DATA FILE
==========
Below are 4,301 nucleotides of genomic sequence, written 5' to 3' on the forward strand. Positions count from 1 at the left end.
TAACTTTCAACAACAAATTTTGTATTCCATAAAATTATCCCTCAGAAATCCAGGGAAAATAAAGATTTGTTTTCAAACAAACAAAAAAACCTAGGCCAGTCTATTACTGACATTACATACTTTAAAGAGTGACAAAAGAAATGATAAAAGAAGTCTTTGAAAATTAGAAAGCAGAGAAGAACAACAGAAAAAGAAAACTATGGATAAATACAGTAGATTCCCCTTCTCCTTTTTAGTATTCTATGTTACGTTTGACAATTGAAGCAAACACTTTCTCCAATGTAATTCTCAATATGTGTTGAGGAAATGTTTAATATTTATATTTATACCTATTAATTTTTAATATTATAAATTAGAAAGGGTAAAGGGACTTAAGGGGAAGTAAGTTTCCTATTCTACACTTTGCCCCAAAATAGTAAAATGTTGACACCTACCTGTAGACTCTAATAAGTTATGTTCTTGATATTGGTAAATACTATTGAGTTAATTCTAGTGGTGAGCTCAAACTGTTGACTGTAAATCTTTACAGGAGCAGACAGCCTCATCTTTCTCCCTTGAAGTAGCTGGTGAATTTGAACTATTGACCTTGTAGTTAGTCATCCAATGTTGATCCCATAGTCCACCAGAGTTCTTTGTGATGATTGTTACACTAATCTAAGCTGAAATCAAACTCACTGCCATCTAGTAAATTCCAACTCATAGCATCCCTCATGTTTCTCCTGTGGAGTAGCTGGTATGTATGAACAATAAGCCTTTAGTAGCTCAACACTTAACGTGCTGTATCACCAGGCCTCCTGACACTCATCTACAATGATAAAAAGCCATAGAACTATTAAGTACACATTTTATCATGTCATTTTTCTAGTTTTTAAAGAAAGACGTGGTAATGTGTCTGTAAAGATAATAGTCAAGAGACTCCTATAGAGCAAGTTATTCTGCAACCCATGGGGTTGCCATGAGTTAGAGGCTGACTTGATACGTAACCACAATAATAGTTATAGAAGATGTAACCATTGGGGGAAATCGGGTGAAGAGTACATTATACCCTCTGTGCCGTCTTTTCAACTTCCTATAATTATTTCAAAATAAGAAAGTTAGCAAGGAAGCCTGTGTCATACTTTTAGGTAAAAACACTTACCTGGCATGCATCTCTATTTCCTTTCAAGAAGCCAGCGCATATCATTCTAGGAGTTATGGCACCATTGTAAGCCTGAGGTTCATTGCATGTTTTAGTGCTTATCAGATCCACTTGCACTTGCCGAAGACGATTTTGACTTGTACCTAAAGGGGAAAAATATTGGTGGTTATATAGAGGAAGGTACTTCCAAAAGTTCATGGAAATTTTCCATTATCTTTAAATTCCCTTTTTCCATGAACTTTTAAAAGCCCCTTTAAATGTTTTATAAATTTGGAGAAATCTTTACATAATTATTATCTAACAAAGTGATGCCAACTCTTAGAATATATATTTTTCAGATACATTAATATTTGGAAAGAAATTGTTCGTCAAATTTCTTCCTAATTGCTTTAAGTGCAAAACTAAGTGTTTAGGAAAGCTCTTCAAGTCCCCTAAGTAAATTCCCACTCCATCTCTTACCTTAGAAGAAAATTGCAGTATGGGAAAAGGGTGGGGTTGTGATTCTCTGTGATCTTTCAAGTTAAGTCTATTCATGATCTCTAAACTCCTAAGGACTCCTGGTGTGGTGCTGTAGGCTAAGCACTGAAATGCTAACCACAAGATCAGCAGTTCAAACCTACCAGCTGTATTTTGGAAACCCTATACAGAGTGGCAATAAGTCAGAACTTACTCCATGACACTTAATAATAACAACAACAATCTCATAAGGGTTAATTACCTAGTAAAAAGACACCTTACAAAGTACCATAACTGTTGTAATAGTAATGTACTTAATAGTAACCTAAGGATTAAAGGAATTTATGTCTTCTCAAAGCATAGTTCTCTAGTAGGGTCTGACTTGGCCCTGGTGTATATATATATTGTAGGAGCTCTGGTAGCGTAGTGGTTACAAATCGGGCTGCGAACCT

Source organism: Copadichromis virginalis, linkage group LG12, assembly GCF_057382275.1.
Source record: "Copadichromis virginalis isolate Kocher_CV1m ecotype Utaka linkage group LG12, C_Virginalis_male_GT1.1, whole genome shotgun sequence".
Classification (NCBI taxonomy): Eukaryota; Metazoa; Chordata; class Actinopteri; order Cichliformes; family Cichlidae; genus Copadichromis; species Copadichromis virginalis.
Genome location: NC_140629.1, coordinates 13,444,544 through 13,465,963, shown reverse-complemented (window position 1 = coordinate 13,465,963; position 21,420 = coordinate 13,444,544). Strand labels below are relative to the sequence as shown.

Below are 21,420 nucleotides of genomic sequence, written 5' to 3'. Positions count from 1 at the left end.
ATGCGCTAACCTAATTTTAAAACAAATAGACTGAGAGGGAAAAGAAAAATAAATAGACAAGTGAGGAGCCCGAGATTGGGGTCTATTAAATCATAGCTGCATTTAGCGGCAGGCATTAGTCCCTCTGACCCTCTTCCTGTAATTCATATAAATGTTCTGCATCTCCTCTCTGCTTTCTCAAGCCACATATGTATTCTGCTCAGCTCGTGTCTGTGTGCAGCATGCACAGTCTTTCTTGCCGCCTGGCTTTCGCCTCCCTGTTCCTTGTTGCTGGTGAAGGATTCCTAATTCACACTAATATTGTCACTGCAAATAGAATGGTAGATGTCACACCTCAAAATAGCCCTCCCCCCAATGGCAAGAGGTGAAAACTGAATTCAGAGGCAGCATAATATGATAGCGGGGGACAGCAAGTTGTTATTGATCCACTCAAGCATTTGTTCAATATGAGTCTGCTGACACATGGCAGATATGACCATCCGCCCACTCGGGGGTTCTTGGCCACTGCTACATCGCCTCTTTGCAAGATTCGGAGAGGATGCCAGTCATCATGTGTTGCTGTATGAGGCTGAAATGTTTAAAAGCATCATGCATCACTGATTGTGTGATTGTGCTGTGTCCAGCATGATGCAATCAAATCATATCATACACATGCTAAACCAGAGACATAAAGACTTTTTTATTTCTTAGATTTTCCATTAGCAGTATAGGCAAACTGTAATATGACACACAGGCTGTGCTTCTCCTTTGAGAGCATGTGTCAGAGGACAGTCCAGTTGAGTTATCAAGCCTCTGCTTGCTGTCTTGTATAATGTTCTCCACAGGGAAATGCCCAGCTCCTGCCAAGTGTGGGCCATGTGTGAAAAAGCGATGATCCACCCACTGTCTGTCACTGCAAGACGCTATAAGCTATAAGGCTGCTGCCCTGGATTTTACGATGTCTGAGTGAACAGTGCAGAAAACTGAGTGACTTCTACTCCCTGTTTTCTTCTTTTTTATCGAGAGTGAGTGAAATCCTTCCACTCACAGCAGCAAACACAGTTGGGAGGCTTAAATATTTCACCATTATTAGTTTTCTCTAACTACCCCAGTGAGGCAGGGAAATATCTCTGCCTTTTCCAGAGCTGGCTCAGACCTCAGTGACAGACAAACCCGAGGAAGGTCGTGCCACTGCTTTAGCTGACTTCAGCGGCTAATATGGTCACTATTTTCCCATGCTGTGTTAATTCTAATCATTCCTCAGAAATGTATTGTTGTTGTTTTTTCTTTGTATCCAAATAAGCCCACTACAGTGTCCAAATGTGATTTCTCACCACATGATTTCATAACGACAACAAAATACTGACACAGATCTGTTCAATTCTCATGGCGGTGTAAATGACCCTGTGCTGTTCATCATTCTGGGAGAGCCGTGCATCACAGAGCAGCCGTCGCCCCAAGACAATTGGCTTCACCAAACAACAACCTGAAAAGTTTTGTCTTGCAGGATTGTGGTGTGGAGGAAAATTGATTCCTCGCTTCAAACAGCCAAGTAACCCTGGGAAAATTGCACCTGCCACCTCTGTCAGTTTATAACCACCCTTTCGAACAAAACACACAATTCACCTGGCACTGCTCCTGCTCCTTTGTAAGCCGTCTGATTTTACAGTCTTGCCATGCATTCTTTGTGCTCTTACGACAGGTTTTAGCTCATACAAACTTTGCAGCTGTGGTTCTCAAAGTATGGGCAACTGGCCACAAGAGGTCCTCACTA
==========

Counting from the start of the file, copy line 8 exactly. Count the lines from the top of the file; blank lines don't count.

ATGCGCTAACCTAATTTTAAAACAAATAGACTGAGAGGGAAAAGAAAAATAAATAGACAAGTGAGGAGCCCGAGATTGGGGTCTATTAAATCATAGCTGCATTTAGCGGCAGGCATTAGTCCCTCTGACCCTCTTCCTGTAATTCATATAAATGTTCTGCATCTCCTCTCTGCTTTCTCAAGCCACATATGTATTCTGCTCAGCTCGTGTCTGTGTGCAGCATGCACAGTCTTTCTTGCCGCCTGGCTTTCGCCTCCCTGTTCCTTGTTGCTGGTGAAGGATTCCTAATTCACACTAATATTGTCACTGCAAATAGAATGGTAGATGTCACACCTCAAAATAGCCCTCCCCCCAATGGCAAGAGGTGAAAACTGAATTCAGAGGCAGCATAATATGATAGCGGGGGACAGCAAGTTGTTATTGATCCACTCAAGCATTTGTTCAATATGAGTCTGCTGACACATGGCAGATATGACCATCCGCCCACTCGGGGGTTCTTGGCCACTGCTACATCGCCTCTTTGCAAGATTCGGAGAGGATGCCAGTCATCATGTGTTGCTGTATGAGGCTGAAATGTTTAAAAGCATCATGCATCACTGATTGTGTGATTGTGCTGTGTCCAGCATGATGCAATCAAATCATATCATACACATGCTAAACCAGAGACATAAAGACTTTTTTATTTCTTAGATTTTCCATTAGCAGTATAGGCAAACTGTAATATGACACACAGGCTGTGCTTCTCCTTTGAGAGCATGTGTCAGAGGACAGTCCAGTTGAGTTATCAAGCCTCTGCTTGCTGTCTTGTATAATGTTCTCCACAGGGAAATGCCCAGCTCCTGCCAAGTGTGGGCCATGTGTGAAAAAGCGATGATCCACCCACTGTCTGTCACTGCAAGACGCTATAAGCTATAAGGCTGCTGCCCTGGATTTTACGATGTCTGAGTGAACAGTGCAGAAAACTGAGTGACTTCTACTCCCTGTTTTCTTCTTTTTTATCGAGAGTGAGTGAAATCCTTCCACTCACAGCAGCAAACACAGTTGGGAGGCTTAAATATTTCACCATTATTAGTTTTCTCTAACTACCCCAGTGAGGCAGGGAAATATCTCTGCCTTTTCCAGAGCTGGCTCAGACCTCAGTGACAGACAAACCCGAGGAAGGTCGTGCCACTGCTTTAGCTGACTTCAGCGGCTAATATGGTCACTATTTTCCCATGCTGTGTTAATTCTAATCATTCCTCAGAAATGTATTGTTGTTGTTTTTTCTTTGTATCCAAATAAGCCCACTACAGTGTCCAAATGTGATTTCTCACCACATGATTTCATAACGACAACAAAATACTGACACAGATCTGTTCAATTCTCATGGCGGTGTAAATGACCCTGTGCTGTTCATCATTCTGGGAGAGCCGTGCATCACAGAGCAGCCGTCGCCCCAAGACAATTGGCTTCACCAAACAACAACCTGAAAAGTTTTGTCTTGCAGGATTGTGGTGTGGAGGAAAATTGATTCCTCGCTTCAAACAGCCAAGTAACCCTGGGAAAATTGCACCTGCCACCTCTGTCAGTTTATAACCACCCTTTCGAACAAAACACACAATTCACCTGGCACTGCTCCTGCTCCTTTGTAAGCCGTCTGATTTTACAGTCTTGCCATGCATTCTTTGTGCTCTTACGACAGGTTTTAGCTCATACAAACTTTGCAGCTGTGGTTCTCAAAGTATGGGCAACTGGCCACAAGAGGTCCTCACTA